Many demand-driven training organizations are asking themselves how to improve their screening processes, tools, or staff expertise. Making Cents International offers four powerful recommendations on how to “Screen for Success", which reflect best-in class models surfaced from our work with the Rockefeller Foundation’s Digital Jobs Africa (DJA) network and leading private sector companies, such as Amazon.
1. The importance of a well-defined candidate competency profile and screening methods.
It is important to:
Identify both the jobs-related,
technical (“hard”) and behavioral (“soft”) skills necessary for candidates to succeed in the program;
Distinguish between hard-to-train skills and skill gaps that can be bridged with adequate training (screening-out vs. screening-in skills);
Distinguish between competencies necessary to graduate from the program vs. those necessary to obtain and retain employment or self-employment;
Identify assessment instruments for each and all skills listed on the competency profile;
Improve the predictive validity of screening by combining two or more assessment methods for the same skills (i.e. assessing dependability of a candidate through both a psychometric test and adequate behavioral interview question);
Periodically refine the competency profile based on feedback from employers, trainers, partners or retention and placement data analytics;
Train staff on the selected competency profile in order to standardize the interviewing process across the organization (necessary when programs are scaling up);
Communicate the selected competency profile to recruitment partners to improve their ability to identify high potential candidates; and
Establish the competency profile as a base for automating any part of the screening process and for introducing digital screening tools.
2. Managing candidates’ expectations of both the training program and the nature of the job is as important as assessing their skills, motivation, values and attitudes toward work.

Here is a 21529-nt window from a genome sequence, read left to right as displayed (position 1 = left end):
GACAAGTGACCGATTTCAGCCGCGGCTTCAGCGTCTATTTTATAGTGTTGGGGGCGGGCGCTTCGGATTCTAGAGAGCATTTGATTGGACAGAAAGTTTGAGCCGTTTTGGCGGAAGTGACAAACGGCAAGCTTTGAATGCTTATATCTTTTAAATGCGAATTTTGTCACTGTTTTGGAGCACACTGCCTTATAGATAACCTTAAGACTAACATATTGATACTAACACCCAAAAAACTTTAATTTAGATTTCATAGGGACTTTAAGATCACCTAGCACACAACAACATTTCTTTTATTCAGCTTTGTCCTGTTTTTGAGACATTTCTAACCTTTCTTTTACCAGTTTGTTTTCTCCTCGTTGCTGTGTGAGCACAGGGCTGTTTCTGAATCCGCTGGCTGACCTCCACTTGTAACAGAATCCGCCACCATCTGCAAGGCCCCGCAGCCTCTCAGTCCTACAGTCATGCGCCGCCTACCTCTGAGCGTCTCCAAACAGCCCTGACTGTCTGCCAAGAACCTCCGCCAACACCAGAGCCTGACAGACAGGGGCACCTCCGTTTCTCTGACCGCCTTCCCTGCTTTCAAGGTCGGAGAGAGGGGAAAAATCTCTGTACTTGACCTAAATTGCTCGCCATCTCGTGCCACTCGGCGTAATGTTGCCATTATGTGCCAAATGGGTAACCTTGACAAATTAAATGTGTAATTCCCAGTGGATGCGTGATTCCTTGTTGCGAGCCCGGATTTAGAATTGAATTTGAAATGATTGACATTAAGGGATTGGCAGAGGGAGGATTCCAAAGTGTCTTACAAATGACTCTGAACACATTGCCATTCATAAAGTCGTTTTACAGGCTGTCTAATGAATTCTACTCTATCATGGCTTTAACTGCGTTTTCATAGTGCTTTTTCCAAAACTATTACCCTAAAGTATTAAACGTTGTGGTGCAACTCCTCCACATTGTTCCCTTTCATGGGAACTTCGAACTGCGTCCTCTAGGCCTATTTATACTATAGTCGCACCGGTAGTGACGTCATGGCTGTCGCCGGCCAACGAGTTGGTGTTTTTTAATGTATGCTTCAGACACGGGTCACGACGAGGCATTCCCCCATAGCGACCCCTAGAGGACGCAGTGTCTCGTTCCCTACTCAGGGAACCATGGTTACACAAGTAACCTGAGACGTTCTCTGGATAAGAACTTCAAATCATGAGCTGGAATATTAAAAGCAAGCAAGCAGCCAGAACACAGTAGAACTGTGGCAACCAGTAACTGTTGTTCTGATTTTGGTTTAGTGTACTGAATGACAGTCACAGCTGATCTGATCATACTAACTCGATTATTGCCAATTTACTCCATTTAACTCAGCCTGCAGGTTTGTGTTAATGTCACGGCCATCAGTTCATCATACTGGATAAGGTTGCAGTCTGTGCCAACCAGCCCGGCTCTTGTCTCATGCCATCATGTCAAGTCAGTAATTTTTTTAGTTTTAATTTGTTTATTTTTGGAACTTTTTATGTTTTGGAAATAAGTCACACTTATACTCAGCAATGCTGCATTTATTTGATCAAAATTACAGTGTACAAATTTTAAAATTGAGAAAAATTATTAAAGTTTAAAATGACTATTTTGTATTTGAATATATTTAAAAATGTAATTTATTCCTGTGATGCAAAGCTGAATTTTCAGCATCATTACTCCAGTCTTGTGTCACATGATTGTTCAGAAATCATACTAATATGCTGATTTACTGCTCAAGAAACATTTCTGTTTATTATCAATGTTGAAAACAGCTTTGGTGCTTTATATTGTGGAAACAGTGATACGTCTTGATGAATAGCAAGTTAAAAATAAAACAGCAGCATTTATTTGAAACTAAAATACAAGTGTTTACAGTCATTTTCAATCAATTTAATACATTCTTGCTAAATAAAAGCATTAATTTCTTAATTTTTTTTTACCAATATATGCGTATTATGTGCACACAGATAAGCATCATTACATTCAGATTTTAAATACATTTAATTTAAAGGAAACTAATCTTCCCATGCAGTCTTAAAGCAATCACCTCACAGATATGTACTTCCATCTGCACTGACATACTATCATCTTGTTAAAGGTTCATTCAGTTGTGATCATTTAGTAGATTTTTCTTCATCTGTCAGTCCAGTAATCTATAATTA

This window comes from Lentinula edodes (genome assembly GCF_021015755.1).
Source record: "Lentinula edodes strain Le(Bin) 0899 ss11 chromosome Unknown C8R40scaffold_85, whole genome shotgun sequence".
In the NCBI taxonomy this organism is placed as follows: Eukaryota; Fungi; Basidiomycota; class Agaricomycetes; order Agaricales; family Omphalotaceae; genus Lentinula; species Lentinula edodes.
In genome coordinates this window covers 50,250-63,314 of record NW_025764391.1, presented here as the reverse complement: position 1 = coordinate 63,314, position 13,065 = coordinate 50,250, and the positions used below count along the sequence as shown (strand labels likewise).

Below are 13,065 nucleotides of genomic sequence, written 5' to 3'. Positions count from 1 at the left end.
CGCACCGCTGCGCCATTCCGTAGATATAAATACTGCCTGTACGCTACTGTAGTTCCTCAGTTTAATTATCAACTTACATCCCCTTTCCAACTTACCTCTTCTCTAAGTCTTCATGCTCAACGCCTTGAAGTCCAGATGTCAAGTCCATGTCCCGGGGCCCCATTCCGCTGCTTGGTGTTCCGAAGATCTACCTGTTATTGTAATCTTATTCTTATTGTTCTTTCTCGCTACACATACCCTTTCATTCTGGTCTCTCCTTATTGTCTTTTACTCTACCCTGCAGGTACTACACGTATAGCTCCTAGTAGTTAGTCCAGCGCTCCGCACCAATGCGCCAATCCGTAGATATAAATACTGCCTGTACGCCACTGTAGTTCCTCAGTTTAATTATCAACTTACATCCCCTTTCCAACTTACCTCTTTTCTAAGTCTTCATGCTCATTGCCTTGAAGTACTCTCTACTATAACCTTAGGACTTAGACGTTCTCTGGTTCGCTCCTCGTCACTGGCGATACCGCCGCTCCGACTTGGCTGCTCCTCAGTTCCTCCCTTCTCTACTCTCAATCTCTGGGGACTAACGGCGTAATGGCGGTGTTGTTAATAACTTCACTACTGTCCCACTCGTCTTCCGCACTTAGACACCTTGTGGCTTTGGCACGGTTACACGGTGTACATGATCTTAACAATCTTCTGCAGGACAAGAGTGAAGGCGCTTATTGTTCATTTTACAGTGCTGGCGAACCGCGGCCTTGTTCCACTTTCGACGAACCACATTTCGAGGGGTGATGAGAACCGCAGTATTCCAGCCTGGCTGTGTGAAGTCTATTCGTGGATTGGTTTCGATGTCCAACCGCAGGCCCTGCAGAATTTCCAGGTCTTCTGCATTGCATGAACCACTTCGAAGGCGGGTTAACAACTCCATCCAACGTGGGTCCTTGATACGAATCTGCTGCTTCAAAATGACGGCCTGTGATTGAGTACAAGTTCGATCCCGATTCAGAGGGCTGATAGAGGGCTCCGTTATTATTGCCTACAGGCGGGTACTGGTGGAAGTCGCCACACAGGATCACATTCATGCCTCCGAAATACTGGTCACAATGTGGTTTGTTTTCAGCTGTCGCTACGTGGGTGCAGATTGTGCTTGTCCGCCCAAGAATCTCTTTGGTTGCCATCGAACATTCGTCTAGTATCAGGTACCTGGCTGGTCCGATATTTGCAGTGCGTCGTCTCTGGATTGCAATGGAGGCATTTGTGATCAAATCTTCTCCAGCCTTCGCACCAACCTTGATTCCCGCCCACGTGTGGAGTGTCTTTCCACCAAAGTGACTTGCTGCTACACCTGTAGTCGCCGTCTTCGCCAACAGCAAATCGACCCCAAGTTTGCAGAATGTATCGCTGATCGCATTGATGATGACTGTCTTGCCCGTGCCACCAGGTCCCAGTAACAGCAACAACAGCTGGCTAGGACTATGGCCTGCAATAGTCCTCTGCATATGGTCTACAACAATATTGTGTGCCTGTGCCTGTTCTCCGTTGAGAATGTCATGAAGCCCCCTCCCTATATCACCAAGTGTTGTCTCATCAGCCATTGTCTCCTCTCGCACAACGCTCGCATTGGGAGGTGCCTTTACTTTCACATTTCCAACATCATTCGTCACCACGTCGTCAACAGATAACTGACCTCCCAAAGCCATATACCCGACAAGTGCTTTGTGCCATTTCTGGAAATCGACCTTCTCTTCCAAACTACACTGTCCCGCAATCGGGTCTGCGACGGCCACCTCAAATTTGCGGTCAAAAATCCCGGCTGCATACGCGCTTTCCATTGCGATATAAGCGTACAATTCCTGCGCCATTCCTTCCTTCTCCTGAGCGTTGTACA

Optimizing retention of candidates during the training, and in employment (or self-employment), is critical for the success of youth development programs.
Short videos could also be used to inform candidates on what are desirable behaviors in the workplace;
Providing an income calculator online during the application process could help potential candidates to better understand the earning opportunity and make an informed decision whether to join the program; and
Having candidates sign a letter with explicit commitments to what is expected of them in the program reduces the probability of dropping out.
3. To scale up their programs, organizations should take into account that:
Scaling up youth development models requires standardization of all operational processes, including the screening process;
Replication of programs to new locations assumes additional staff could be trained within a reasonable time on standardized processes – it is therefore necessary to have well-defined operational procedures and training materials (videos, manuals, etc.); and
As programs scale up, their sustainability depends on automating processes, and leveraging technology for greater efficiency and lower cost per unit – however, implementing digital screening tools usually requires an upfront investment that most organizations find difficult – this challenge could possibly be overcome if the organizations could share the setup costs for using the same technology platform (for candidate data management and assessment system).
4. Learning from peers can support organizations to quickly implement improvements to their screening processes:
Even minor adjustments, such as changing the order of screening activities (i.e. administering certain tests prior to interviewing a candidate) can create significant time-saving or improve screening outcomes – these types of adjustments are difficult to learn from websites, articles or books, but are easy to understand and apply when they are shared by a colleague involved in a similar program;
Organizations operating similar job training programs in the same city sometimes perceive each other as competitors – however, when in the same network, and when encouraged to share knowledge, same organizations easily find mutually beneficial areas for collaboration; and
Although organizations differ in the scope, size and maturity of their programs, they value the opportunity to benchmark their organization against their peers – knowing where they stand, and how they can get to the next stage of development, gives them additional motivation and clear vision to reach that next stage.
Making Cents has made best-in-class resources and tools developed as part of the DJA network available to other demand-driven training organizations, including:
“‘Screen for Success’ Shared Knowledge Report” that identifies and describes best-in-class screening practices, tools, and information that demand-driven organizations can use to improve and scale programs, streamline replication, and standardize processes and training materials.
Making Cents International has received support from The Rockefeller Foundation to form and facilitate the DJA network.